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Old 07-26-2017, 07:48 AM
 
Location: USA
13,228 posts, read 7,277,975 times
Reputation: 9572
I grew up in Springfield, DELCO, in the 60's, and 70's, so am familiar with that area. It has really changed, and not for the better. Don't get me wrong, you can still get a nice home, in a nice neighborhood, but the area has really urbanized, and not in a good way. A lot of people I know who grew up in Delco, now live in Chester County like I do so as to get away from the city like madness.


I try to stay out of Delco as much as possible, as I really have no reason to go there anymore.
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Old 07-26-2017, 08:27 AM
 
Location: New York City
4,864 posts, read 4,504,217 times
Reputation: 2195
Quote:
Originally Posted by Pilot1 View Post
I grew up in Springfield, DELCO, in the 60's, and 70's, so am familiar with that area. It has really changed, and not for the better. Don't get me wrong, you can still get a nice home, in a nice neighborhood, but the area has really urbanized, and not in a good way. A lot of people I know who grew up in Delco, now live in Chester County like I do so as to get away from the city like madness.


I try to stay out of Delco as much as possible, as I really have no reason to go there anymore.
This makes no sense to me... I think people have trouble opening their minds to growth. Philadelphia is a major city in a major metropolitan area, its not 1970, houses get built, populations increase, people are born, shopping centers are built, highways expand, that is part of keeping up with the times. This whole "good old days" attitude of the general store and small town USA does not apply anymore, especially not in Philadelphia or any major US city.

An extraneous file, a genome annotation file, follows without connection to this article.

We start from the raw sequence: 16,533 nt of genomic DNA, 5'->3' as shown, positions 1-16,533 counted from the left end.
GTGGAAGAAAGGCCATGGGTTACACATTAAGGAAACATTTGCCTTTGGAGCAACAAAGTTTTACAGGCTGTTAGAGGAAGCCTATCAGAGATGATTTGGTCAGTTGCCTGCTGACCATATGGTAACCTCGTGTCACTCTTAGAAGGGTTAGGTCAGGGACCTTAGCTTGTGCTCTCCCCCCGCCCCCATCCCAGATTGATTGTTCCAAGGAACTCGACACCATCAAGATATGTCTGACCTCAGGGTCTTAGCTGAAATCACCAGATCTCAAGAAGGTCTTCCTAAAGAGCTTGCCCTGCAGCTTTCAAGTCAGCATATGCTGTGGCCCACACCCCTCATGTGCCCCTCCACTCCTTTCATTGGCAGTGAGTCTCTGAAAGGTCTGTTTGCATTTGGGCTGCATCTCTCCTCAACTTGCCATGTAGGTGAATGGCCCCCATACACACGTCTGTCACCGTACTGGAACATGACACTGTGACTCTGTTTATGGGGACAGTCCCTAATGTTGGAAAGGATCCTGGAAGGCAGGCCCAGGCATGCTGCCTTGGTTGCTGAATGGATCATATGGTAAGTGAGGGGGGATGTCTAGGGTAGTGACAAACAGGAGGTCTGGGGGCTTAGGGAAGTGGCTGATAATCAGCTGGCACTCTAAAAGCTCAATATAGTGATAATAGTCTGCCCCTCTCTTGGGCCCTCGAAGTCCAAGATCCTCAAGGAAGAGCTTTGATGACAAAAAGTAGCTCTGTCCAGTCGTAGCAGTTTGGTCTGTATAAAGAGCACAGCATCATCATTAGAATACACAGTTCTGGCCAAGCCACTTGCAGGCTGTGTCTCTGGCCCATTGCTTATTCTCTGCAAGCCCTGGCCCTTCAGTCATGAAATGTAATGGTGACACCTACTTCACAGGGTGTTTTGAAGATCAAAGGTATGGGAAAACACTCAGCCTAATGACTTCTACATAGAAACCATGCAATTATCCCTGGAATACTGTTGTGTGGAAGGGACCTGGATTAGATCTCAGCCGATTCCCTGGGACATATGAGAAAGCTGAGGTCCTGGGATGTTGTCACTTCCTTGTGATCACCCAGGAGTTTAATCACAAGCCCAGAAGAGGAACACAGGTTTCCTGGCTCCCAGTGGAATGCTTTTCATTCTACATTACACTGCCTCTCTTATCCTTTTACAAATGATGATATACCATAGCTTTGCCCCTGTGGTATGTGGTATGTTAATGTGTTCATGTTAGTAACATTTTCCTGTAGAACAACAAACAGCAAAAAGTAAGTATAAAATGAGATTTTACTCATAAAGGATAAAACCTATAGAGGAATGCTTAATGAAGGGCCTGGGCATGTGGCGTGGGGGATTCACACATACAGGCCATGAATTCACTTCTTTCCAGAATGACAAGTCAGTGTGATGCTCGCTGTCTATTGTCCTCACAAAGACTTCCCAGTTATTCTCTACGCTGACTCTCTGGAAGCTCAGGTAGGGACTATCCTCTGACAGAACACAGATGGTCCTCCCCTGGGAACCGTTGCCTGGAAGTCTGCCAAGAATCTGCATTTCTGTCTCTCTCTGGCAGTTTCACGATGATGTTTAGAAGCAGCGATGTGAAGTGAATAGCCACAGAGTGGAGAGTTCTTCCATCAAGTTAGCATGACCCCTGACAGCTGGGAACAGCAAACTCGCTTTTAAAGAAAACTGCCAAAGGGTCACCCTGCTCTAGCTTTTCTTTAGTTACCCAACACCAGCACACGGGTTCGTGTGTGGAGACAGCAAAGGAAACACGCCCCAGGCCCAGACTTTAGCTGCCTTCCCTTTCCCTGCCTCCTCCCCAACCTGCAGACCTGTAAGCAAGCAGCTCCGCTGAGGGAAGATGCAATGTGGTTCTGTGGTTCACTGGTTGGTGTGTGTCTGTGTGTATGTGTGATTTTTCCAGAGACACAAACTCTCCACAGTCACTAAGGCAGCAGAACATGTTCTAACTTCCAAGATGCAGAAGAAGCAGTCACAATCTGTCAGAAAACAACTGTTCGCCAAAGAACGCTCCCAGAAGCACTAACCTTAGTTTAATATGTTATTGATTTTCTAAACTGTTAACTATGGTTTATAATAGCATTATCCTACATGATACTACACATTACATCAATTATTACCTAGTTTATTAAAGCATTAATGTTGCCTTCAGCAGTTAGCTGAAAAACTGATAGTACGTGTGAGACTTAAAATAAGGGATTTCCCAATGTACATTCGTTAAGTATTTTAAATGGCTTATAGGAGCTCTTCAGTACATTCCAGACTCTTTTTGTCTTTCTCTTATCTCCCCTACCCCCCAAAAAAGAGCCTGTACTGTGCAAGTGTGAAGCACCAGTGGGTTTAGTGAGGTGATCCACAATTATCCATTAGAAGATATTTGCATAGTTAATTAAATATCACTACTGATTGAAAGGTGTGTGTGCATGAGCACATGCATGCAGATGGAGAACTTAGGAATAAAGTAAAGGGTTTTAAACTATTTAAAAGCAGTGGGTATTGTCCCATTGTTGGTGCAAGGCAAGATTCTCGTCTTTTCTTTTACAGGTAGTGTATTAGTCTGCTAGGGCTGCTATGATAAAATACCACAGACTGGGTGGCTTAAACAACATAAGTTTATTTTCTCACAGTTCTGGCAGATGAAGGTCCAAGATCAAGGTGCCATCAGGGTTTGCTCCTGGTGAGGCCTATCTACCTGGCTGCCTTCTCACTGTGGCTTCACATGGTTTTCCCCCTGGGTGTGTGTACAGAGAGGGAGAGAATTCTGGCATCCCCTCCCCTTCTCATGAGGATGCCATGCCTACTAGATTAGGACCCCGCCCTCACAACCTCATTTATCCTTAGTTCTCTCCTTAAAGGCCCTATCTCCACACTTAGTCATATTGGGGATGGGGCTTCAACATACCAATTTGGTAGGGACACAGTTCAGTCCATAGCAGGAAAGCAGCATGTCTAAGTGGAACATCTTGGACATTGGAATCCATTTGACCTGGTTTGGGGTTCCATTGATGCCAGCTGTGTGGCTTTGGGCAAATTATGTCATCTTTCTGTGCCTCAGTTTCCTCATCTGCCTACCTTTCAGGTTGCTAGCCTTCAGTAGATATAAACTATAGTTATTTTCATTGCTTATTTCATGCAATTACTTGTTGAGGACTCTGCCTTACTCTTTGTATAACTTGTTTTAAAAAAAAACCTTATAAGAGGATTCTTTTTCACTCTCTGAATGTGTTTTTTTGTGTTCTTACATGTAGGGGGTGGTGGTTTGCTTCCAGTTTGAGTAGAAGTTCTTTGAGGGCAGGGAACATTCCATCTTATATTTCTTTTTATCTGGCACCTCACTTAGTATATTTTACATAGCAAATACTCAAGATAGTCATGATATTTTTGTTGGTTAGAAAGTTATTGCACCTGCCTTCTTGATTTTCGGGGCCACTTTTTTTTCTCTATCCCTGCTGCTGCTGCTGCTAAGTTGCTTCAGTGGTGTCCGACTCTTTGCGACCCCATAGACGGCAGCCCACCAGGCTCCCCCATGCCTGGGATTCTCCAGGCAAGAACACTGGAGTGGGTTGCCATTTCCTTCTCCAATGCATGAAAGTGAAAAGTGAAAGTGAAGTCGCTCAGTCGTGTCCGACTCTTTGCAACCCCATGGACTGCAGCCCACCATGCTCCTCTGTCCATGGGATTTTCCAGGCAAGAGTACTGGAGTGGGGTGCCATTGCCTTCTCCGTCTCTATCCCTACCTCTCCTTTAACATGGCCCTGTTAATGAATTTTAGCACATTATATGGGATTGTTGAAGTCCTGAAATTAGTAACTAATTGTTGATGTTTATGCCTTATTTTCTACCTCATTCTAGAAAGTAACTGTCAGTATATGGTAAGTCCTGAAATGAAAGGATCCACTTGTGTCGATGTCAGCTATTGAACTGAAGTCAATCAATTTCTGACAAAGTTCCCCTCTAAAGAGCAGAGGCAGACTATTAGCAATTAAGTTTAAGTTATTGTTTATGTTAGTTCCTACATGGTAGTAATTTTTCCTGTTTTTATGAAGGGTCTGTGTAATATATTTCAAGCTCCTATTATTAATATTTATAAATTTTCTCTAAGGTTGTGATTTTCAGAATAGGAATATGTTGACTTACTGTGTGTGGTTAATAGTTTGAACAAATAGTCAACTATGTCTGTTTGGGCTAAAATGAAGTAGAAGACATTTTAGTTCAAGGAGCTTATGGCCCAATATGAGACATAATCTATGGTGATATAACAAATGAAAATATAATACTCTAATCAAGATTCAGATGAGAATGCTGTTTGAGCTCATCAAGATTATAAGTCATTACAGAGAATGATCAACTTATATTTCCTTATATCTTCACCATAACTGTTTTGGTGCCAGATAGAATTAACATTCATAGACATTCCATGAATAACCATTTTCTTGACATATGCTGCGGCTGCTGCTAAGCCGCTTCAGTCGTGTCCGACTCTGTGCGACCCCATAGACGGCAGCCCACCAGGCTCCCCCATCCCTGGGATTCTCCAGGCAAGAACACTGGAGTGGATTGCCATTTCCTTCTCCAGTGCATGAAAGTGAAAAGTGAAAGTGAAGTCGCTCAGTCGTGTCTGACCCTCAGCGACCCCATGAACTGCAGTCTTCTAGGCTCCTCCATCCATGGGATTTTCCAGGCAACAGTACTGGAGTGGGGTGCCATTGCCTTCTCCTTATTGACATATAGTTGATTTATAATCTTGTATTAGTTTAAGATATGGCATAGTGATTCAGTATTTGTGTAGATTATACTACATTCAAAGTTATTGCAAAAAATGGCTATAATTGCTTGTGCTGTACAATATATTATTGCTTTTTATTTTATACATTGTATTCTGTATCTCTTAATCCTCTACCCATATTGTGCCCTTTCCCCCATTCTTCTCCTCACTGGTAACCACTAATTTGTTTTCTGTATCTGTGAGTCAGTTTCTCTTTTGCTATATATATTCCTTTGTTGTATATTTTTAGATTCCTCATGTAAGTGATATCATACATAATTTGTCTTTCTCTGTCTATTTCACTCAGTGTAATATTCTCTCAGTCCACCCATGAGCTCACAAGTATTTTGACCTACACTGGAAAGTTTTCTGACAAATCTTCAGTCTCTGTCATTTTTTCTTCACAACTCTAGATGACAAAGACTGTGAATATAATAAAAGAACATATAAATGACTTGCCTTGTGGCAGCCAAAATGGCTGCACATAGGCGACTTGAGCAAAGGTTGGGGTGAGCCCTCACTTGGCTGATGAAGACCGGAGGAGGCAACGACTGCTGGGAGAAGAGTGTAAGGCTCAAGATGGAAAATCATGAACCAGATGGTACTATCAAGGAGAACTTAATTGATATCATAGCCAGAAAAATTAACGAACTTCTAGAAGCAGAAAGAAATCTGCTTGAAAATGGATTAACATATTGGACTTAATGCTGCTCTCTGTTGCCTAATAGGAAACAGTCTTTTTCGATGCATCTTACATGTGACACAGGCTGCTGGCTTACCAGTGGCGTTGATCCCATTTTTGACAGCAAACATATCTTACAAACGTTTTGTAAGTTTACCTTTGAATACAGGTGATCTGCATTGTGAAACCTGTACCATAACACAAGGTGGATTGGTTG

The fact that you are comparing 1970 Delaware County to 2017 Delaware County and you are saddened by the "urbanization" is a laughable argument altogether. Point out one suburb in any major city that looks the same in 2017 as it did in 1970....

As a born and raised Delaware County native, I do not see the county going downhill. I see the older "urban" suburbs (Ridley, Secane, Aldan, etc.) slowing going downhill, while the nicer areas (Media, Upper Providence, Garnet Valley, Newtown Square, etc.) become more and more attractive to live, then you have the middle ground towns like Brookhaven, Aston, Boothwyn which could go either way.

I don't understand what you want? If you are hinting at an overflow from Philadelphia that may be a different argument, but if you are complaining about the growth of a suburb, then I don't know what to tell you... maybe move to North Dakota? Chester County won't be fluffy countryside forever, welcome to 2017.

Last edited by cpomp; 07-26-2017 at 08:51 AM..
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Old 07-26-2017, 08:54 AM
 
Location: Boston Metrowest (via the Philly area)
4,265 posts, read 7,187,813 times
Reputation: 3952
You can't have it both ways, folks.

In order for major metro areas to continue to thrive, they need to accommodate growth. That means additional housing.

I get that many folks, particularly those accustomed to large-lot countryside living, aren't necessarily fans of dense, townhome developments, but what kind of development preserves the most land? It's certainly not 2-acre lot McMansions.